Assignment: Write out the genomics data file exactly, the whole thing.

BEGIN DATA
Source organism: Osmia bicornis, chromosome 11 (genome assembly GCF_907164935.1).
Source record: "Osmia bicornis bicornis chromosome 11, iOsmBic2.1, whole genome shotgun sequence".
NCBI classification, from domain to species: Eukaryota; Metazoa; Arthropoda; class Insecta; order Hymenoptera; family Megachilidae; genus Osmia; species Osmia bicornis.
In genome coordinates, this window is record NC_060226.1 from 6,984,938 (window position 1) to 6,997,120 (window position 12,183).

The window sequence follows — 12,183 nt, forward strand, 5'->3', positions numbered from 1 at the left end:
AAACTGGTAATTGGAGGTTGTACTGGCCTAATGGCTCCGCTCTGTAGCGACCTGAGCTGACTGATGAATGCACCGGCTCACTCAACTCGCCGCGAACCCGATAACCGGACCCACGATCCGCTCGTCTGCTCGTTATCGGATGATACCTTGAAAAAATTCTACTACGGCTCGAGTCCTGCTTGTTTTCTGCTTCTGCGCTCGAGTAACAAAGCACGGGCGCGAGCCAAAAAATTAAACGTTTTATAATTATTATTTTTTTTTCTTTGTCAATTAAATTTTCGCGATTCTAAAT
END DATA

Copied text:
Source organism: Osmia bicornis, chromosome 11 (genome assembly GCF_907164935.1).
Source record: "Osmia bicornis bicornis chromosome 11, iOsmBic2.1, whole genome shotgun sequence".
NCBI classification, from domain to species: Eukaryota; Metazoa; Arthropoda; class Insecta; order Hymenoptera; family Megachilidae; genus Osmia; species Osmia bicornis.
In genome coordinates, this window is record NC_060226.1 from 6,984,938 (window position 1) to 6,997,120 (window position 12,183).

The window sequence follows — 12,183 nt, forward strand, 5'->3', positions numbered from 1 at the left end:
AAACTGGTAATTGGAGGTTGTACTGGCCTAATGGCTCCGCTCTGTAGCGACCTGAGCTGACTGATGAATGCACCGGCTCACTCAACTCGCCGCGAACCCGATAACCGGACCCACGATCCGCTCGTCTGCTCGTTATCGGATGATACCTTGAAAAAATTCTACTACGGCTCGAGTCCTGCTTGTTTTCTGCTTCTGCGCTCGAGTAACAAAGCACGGGCGCGAGCCAAAAAATTAAACGTTTTATAATTATTATTTTTTTTTCTTTGTCAATTAAATTTTCGCGATTCTAAAT